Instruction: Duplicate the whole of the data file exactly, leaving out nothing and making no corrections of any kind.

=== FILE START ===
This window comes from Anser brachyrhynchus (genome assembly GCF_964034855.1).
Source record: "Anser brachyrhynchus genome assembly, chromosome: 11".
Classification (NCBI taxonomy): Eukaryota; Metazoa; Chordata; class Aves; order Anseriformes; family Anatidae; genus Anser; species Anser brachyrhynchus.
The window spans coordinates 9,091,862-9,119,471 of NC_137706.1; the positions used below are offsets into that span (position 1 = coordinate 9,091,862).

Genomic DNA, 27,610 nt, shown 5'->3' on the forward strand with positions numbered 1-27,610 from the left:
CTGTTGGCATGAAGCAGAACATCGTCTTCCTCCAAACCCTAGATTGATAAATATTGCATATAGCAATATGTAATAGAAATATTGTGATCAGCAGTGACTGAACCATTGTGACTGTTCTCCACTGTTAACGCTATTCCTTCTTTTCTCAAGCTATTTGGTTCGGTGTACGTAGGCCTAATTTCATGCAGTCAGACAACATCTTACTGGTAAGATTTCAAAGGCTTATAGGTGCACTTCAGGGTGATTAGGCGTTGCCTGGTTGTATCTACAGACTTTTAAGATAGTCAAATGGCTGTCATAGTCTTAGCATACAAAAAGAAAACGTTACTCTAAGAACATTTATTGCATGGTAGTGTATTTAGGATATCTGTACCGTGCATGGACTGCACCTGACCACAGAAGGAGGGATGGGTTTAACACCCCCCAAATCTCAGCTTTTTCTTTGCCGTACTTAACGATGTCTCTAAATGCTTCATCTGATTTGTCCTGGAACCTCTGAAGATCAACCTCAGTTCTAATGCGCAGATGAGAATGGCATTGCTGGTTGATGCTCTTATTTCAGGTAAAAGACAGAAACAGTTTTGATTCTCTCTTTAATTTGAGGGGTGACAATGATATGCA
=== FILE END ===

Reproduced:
This window comes from Anser brachyrhynchus (genome assembly GCF_964034855.1).
Source record: "Anser brachyrhynchus genome assembly, chromosome: 11".
Classification (NCBI taxonomy): Eukaryota; Metazoa; Chordata; class Aves; order Anseriformes; family Anatidae; genus Anser; species Anser brachyrhynchus.
The window spans coordinates 9,091,862-9,119,471 of NC_137706.1; the positions used below are offsets into that span (position 1 = coordinate 9,091,862).

Genomic DNA, 27,610 nt, shown 5'->3' on the forward strand with positions numbered 1-27,610 from the left:
CTGTTGGCATGAAGCAGAACATCGTCTTCCTCCAAACCCTAGATTGATAAATATTGCATATAGCAATATGTAATAGAAATATTGTGATCAGCAGTGACTGAACCATTGTGACTGTTCTCCACTGTTAACGCTATTCCTTCTTTTCTCAAGCTATTTGGTTCGGTGTACGTAGGCCTAATTTCATGCAGTCAGACAACATCTTACTGGTAAGATTTCAAAGGCTTATAGGTGCACTTCAGGGTGATTAGGCGTTGCCTGGTTGTATCTACAGACTTTTAAGATAGTCAAATGGCTGTCATAGTCTTAGCATACAAAAAGAAAACGTTACTCTAAGAACATTTATTGCATGGTAGTGTATTTAGGATATCTGTACCGTGCATGGACTGCACCTGACCACAGAAGGAGGGATGGGTTTAACACCCCCCAAATCTCAGCTTTTTCTTTGCCGTACTTAACGATGTCTCTAAATGCTTCATCTGATTTGTCCTGGAACCTCTGAAGATCAACCTCAGTTCTAATGCGCAGATGAGAATGGCATTGCTGGTTGATGCTCTTATTTCAGGTAAAAGACAGAAACAGTTTTGATTCTCTCTTTAATTTGAGGGGTGACAATGATATGCA